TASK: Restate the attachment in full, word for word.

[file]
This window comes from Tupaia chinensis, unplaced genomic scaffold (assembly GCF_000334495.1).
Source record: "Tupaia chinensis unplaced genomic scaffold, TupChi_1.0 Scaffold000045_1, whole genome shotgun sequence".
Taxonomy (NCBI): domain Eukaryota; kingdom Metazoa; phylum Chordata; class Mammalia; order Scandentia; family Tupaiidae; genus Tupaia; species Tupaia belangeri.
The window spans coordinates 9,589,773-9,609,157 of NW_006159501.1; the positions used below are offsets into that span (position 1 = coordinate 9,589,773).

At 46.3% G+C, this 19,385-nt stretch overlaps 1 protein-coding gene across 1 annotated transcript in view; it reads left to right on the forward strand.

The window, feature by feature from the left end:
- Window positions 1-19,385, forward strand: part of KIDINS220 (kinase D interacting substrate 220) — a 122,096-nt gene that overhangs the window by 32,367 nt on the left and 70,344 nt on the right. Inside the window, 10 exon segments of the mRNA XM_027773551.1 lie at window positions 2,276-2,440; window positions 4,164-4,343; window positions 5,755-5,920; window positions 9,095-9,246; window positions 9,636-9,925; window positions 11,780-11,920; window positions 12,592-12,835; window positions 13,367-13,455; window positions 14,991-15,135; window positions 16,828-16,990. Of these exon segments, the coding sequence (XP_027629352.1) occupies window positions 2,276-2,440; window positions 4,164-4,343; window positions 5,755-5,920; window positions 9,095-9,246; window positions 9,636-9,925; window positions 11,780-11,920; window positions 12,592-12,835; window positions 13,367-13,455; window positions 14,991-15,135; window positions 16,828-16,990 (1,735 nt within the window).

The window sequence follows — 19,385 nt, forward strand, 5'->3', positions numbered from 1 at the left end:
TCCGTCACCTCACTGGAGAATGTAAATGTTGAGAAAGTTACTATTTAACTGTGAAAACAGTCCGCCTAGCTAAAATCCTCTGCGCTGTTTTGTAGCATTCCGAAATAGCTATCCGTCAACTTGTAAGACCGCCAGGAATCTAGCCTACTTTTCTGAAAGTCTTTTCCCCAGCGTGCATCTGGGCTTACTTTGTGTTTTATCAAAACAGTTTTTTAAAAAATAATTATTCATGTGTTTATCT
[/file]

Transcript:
This window comes from Tupaia chinensis, unplaced genomic scaffold (assembly GCF_000334495.1).
Source record: "Tupaia chinensis unplaced genomic scaffold, TupChi_1.0 Scaffold000045_1, whole genome shotgun sequence".
Taxonomy (NCBI): domain Eukaryota; kingdom Metazoa; phylum Chordata; class Mammalia; order Scandentia; family Tupaiidae; genus Tupaia; species Tupaia belangeri.
The window spans coordinates 9,589,773-9,609,157 of NW_006159501.1; the positions used below are offsets into that span (position 1 = coordinate 9,589,773).

At 46.3% G+C, this 19,385-nt stretch overlaps 1 protein-coding gene across 1 annotated transcript in view; it reads left to right on the forward strand.

The window, feature by feature from the left end:
- Window positions 1-19,385, forward strand: part of KIDINS220 (kinase D interacting substrate 220) — a 122,096-nt gene that overhangs the window by 32,367 nt on the left and 70,344 nt on the right. Inside the window, 10 exon segments of the mRNA XM_027773551.1 lie at window positions 2,276-2,440; window positions 4,164-4,343; window positions 5,755-5,920; window positions 9,095-9,246; window positions 9,636-9,925; window positions 11,780-11,920; window positions 12,592-12,835; window positions 13,367-13,455; window positions 14,991-15,135; window positions 16,828-16,990. Of these exon segments, the coding sequence (XP_027629352.1) occupies window positions 2,276-2,440; window positions 4,164-4,343; window positions 5,755-5,920; window positions 9,095-9,246; window positions 9,636-9,925; window positions 11,780-11,920; window positions 12,592-12,835; window positions 13,367-13,455; window positions 14,991-15,135; window positions 16,828-16,990 (1,735 nt within the window).

The window sequence follows — 19,385 nt, forward strand, 5'->3', positions numbered from 1 at the left end:
TCCGTCACCTCACTGGAGAATGTAAATGTTGAGAAAGTTACTATTTAACTGTGAAAACAGTCCGCCTAGCTAAAATCCTCTGCGCTGTTTTGTAGCATTCCGAAATAGCTATCCGTCAACTTGTAAGACCGCCAGGAATCTAGCCTACTTTTCTGAAAGTCTTTTCCCCAGCGTGCATCTGGGCTTACTTTGTGTTTTATCAAAACAGTTTTTTAAAAAATAATTATTCATGTGTTTATCT